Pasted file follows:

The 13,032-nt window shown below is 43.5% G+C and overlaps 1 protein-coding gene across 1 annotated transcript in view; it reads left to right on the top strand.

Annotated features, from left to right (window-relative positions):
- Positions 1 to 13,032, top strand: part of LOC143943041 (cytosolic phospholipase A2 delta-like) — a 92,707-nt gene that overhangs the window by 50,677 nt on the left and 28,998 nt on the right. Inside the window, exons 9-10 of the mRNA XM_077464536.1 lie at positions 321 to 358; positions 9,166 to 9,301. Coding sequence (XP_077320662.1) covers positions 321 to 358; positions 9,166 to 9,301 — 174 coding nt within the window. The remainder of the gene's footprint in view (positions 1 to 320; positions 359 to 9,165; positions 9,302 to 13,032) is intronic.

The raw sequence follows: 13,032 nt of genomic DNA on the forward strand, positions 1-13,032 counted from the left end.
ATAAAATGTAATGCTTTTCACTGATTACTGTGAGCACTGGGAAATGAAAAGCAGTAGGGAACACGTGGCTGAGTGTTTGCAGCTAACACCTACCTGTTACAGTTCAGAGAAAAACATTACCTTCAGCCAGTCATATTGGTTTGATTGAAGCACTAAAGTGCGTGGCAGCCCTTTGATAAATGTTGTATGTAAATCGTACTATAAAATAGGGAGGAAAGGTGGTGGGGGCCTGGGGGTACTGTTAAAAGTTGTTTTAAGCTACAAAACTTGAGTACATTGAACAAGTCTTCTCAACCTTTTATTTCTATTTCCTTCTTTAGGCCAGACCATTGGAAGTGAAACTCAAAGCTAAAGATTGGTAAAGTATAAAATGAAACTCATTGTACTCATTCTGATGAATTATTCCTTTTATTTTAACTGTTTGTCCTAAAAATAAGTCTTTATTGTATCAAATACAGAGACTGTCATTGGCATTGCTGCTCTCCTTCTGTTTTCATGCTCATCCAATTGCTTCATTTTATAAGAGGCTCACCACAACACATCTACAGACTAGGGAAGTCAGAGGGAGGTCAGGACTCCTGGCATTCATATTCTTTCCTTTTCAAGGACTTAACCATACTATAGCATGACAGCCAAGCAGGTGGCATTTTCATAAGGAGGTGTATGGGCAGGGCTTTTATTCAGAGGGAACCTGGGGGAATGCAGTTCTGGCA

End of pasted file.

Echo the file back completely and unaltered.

The 13,032-nt window shown below is 43.5% G+C and overlaps 1 protein-coding gene across 1 annotated transcript in view; it reads left to right on the top strand.

Annotated features, from left to right (window-relative positions):
- Positions 1 to 13,032, top strand: part of LOC143943041 (cytosolic phospholipase A2 delta-like) — a 92,707-nt gene that overhangs the window by 50,677 nt on the left and 28,998 nt on the right. Inside the window, exons 9-10 of the mRNA XM_077464536.1 lie at positions 321 to 358; positions 9,166 to 9,301. Coding sequence (XP_077320662.1) covers positions 321 to 358; positions 9,166 to 9,301 — 174 coding nt within the window. The remainder of the gene's footprint in view (positions 1 to 320; positions 359 to 9,165; positions 9,302 to 13,032) is intronic.

The raw sequence follows: 13,032 nt of genomic DNA on the forward strand, positions 1-13,032 counted from the left end.
ATAAAATGTAATGCTTTTCACTGATTACTGTGAGCACTGGGAAATGAAAAGCAGTAGGGAACACGTGGCTGAGTGTTTGCAGCTAACACCTACCTGTTACAGTTCAGAGAAAAACATTACCTTCAGCCAGTCATATTGGTTTGATTGAAGCACTAAAGTGCGTGGCAGCCCTTTGATAAATGTTGTATGTAAATCGTACTATAAAATAGGGAGGAAAGGTGGTGGGGGCCTGGGGGTACTGTTAAAAGTTGTTTTAAGCTACAAAACTTGAGTACATTGAACAAGTCTTCTCAACCTTTTATTTCTATTTCCTTCTTTAGGCCAGACCATTGGAAGTGAAACTCAAAGCTAAAGATTGGTAAAGTATAAAATGAAACTCATTGTACTCATTCTGATGAATTATTCCTTTTATTTTAACTGTTTGTCCTAAAAATAAGTCTTTATTGTATCAAATACAGAGACTGTCATTGGCATTGCTGCTCTCCTTCTGTTTTCATGCTCATCCAATTGCTTCATTTTATAAGAGGCTCACCACAACACATCTACAGACTAGGGAAGTCAGAGGGAGGTCAGGACTCCTGGCATTCATATTCTTTCCTTTTCAAGGACTTAACCATACTATAGCATGACAGCCAAGCAGGTGGCATTTTCATAAGGAGGTGTATGGGCAGGGCTTTTATTCAGAGGGAACCTGGGGGAATGCAGTTCTGGCA